Your job performance determines whether you have a future with the company, and your boss is directly tied to this process. Good managers know that employees need feedback and proper resources to grow with the company. They also expect employees to do their part. By asking your boss some relevant questions, you show that you care about your career and the company.
How Would You Describe My Strengths?
You and your manager might have different outlooks on what your strengths are. For example, you might think being a team player is your biggest strength, but your manager may think it’s the unique ideas you raise during meetings. Knowing how your boss views your strengths helps you maximize those abilities.
What Are Your Thoughts On My Weaknesses?
This question lets you identify your obstacles and may explain why you’re not getting special projects or haven’t gotten a raise or a promotion. Hearing about your weaknesses can be difficult, but you must absorb them objectively to know what you’re doing wrong. Your boss is likely to appreciate you taking control of your career.
What Steps Can I Take to Improve?
Posing this question indicates your willingness to take constructive criticism and your seriousness about improving your performance. It can also enhance communication between you and your boss. Together, you may brainstorm strategies and devise a clear plan of action to enhance your performance.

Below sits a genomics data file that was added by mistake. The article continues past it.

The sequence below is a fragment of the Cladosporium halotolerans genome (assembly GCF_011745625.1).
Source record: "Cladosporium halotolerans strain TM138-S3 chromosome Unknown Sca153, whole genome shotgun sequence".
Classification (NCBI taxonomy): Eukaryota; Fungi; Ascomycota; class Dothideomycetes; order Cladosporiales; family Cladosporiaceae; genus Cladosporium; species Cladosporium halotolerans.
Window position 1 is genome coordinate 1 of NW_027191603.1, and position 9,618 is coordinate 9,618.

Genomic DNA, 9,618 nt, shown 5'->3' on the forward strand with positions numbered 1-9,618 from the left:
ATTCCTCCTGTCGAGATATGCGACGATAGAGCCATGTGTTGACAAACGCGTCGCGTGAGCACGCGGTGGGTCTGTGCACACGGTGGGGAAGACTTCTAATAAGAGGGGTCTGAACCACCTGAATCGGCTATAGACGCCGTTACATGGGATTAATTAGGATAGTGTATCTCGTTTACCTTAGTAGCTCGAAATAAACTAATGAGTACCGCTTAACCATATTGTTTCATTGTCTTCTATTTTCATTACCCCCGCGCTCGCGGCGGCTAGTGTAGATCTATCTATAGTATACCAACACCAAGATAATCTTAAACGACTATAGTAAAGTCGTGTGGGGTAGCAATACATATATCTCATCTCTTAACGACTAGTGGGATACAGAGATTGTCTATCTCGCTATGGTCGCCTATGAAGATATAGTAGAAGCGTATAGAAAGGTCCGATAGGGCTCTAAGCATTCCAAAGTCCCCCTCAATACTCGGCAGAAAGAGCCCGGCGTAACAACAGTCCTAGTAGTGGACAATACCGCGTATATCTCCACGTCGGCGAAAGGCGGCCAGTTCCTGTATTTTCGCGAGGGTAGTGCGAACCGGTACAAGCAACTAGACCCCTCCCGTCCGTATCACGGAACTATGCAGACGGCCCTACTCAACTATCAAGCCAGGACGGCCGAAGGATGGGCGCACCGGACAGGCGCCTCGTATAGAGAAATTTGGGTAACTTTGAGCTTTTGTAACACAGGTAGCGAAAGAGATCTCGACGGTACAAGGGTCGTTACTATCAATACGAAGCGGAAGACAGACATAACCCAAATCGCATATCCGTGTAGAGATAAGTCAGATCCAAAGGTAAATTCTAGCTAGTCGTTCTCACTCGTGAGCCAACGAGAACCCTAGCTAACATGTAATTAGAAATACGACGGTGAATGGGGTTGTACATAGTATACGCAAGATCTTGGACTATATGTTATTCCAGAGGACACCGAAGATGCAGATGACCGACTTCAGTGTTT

Am I Correct About Your Instructions?
If your boss gives you a complex assignment, verify her instructions. Regardless of whether a task is difficult or simple, question anything you don’t understand. She would rather you ask if you’re unsure, rather than not asking and doing the job incorrectly. This helps you avoid revisions, which cuts into your time.
Can You Explain The Review Process?
So you thoroughly understand your company’s stance on performance reviews, ask your boss about the process. Inquire how frequently they’re done, who performs them and the rating system used. Ensure you have an updated copy of your job description and that it’s in line with your current duties. Ask your boss to clarify discrepancies in your job description. Clear up misunderstandings about your job expectations before your performance review.
How Can I Assist You?
This is a powerful question that indicates you want to help your boss succeed. Ask him to tell his priorities and how you can assist in meeting them. For example, if his top priority is implementing a more efficient record-keeping system, research ways to improve that process. If you can’t help immediately, he will appreciate your offer and consider it in the future.
How Can I Move Forward With My Career?
Some employers prefer to promote from within rather than hiring externally, so don’t be afraid to ask this question. Learn what it takes to move up in the company and apply the required skills. If you have your eye on a certain position, involve your manager in the preparation process. To prove you’re worthy of a promotion, you must also meet your current manager’s standards.
II. Useful materials for performance review questions to ask